• Students mostly couldn’t tell ‘Jill Watson’, who was their TA wasn’t human; ‘Yep!’
  • Shreyas Vidyarthi, student, ascribed human attributes to the TA—imagining her as a friendly Caucasian 20.
  • “Just when I wanted to nominate Jill Watson as an outstanding TA,” said Petr Bela.
  • “Our TAs are getting bogged down answering routine questions,” said Mr. Goel, students typically post 10,000 messages a semester.
  • Mr. Goel plans to tell students next year that one of their TAs is a computer, but won’t say which one.
The Daily Routines of 15 Successful Entrepreneurs — Product Hunt — Medium
  • Some successful entrepreneurs wake up by 4am; others don’t start the day until closer to 11am. Some exercise, daily, while others meditate.
  • Although there many differences between entrepreneurs, what is in common is that most of them have a routine of some kind.
  • "I try to do the things that I think are important, and be ruthless about not doing things that I don’t think are important."- Sam Altman
  • "I start every day by jumping in freezing cold water!"​ - Tony Robbins
  • I typically start each day meditating. Then each night, I write a list of the things I want to get done the next day. - Charlie Hoehn.
  • "Generally, I wake up and read email in bed for about 30 minutes; bad habit. I keep a list of about 50–60 issues" - Aaron Levie.
  • "4:20am: alarm, 4:40am-ish wake up, 5am walk dog, 5:45am yoga, then run to work. 6:45am: sauna at work; working by 8am. " - Amanda Kahlow.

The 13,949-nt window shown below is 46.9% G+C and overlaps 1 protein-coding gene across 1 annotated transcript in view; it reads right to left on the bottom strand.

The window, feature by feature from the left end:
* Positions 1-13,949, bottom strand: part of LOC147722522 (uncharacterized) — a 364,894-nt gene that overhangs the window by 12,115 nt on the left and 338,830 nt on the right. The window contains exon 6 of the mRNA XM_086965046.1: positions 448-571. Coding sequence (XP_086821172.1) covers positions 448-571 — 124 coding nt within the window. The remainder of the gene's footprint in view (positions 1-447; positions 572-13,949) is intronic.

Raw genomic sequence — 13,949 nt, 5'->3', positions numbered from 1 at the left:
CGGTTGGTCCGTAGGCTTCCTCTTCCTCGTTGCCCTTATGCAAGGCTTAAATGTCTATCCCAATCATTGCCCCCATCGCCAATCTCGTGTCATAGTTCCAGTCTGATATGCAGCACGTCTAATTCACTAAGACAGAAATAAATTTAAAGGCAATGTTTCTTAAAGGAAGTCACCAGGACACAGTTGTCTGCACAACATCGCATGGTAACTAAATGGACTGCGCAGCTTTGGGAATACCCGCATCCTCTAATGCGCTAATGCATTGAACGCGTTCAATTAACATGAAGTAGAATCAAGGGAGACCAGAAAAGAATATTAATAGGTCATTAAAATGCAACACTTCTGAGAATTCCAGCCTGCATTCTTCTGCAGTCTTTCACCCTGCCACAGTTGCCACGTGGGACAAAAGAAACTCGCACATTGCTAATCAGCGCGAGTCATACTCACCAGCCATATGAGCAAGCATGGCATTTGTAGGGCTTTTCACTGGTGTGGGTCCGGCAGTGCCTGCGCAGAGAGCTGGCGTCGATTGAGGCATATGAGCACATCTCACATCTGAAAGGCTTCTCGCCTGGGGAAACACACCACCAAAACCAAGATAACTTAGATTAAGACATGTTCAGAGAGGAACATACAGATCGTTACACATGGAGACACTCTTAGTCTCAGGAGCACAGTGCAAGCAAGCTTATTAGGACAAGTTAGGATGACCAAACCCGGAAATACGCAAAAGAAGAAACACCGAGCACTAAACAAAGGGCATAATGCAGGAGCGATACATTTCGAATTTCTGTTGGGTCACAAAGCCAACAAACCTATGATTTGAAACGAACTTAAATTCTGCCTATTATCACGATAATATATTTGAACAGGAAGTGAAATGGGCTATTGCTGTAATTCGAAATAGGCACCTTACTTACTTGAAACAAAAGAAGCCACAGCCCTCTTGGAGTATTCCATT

• "On average, I get about 7–7.25 hours a night. At < 6.5 hours, I’m sub-optimal. At < 6 hours, I’m non-functional." -Dharmesh Shah.
  • "I’m up every morning at 6am. Hot yoga at 6:30am. Breakfast meeting by 8:30am. Back-to-back meetings from 9am–6pm." - Steve Schlafman.
  • "I sleep from 11pm to 5am. I am up at 5am, meditate for 30 minutes, followed by a 7 minute workout times 3." -Jack Dorsey
Reid Hoffman discusses the company of the future
  • Hire those who have solved similar, analogical problems to the ones that your company faces.
  • Artificial intelligence is developing faster than most of us perceive.
  • Financial sector innovation is yet to happen. We would be surprised by the new applications that will come into existance.
  • Silicon Valley can learn more from the other existing businesses about marketing and branding.
  • AI and the intersection of biology & digital are two areas that Reid Hoffman focuses on nowadays.
About the Early Days of Facebook
  • Most of the most popular websites in the world have been started as a project, not as a company.
  • People who have started them have a clear understanding of a problem that they were solving. Luck was a big factor in their success.
  • The burn rate within the first 3 months was under $500.
  • What was unique about FB from the beginning is high retention rate that was growing as more users were joining.
  • No MBA needed to start a startup. More whether a person can figure out how things are done and to solve problems.
  • Culturally FB, Google and Microsoft have a lot in common.
  • User growth is the main thing FB focuses on nowadays.
Thiel: Google has $50B, doesn't innovate
  • Thiel: Google is a great company. On the other hand, they have no idea how to invest in technology effectively.
  • Schmidt: Solution to job problems is education.
  • Thiel: Google is out of ideas...Why don't you invest all the money into technology that would foster innovation?​
  • Schmidt: There many examples of innovations initiated by Google.